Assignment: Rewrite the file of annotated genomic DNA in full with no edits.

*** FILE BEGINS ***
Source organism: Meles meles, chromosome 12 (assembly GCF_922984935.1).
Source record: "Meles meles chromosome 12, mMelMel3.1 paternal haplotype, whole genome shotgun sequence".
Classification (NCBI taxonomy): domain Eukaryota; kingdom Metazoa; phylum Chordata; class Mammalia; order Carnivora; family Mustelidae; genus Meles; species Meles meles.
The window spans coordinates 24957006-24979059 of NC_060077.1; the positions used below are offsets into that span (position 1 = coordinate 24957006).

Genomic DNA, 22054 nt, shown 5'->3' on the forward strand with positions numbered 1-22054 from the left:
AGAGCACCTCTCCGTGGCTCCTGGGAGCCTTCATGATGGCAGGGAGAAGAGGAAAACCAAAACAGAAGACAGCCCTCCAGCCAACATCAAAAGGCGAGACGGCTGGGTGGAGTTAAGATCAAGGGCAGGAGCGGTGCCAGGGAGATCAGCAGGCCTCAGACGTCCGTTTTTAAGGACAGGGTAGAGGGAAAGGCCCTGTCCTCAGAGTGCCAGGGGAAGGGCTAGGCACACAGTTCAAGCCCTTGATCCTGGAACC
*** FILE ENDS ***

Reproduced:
Source organism: Meles meles, chromosome 12 (assembly GCF_922984935.1).
Source record: "Meles meles chromosome 12, mMelMel3.1 paternal haplotype, whole genome shotgun sequence".
Classification (NCBI taxonomy): domain Eukaryota; kingdom Metazoa; phylum Chordata; class Mammalia; order Carnivora; family Mustelidae; genus Meles; species Meles meles.
The window spans coordinates 24957006-24979059 of NC_060077.1; the positions used below are offsets into that span (position 1 = coordinate 24957006).

Genomic DNA, 22054 nt, shown 5'->3' on the forward strand with positions numbered 1-22054 from the left:
AGAGCACCTCTCCGTGGCTCCTGGGAGCCTTCATGATGGCAGGGAGAAGAGGAAAACCAAAACAGAAGACAGCCCTCCAGCCAACATCAAAAGGCGAGACGGCTGGGTGGAGTTAAGATCAAGGGCAGGAGCGGTGCCAGGGAGATCAGCAGGCCTCAGACGTCCGTTTTTAAGGACAGGGTAGAGGGAAAGGCCCTGTCCTCAGAGTGCCAGGGGAAGGGCTAGGCACACAGTTCAAGCCCTTGATCCTGGAACC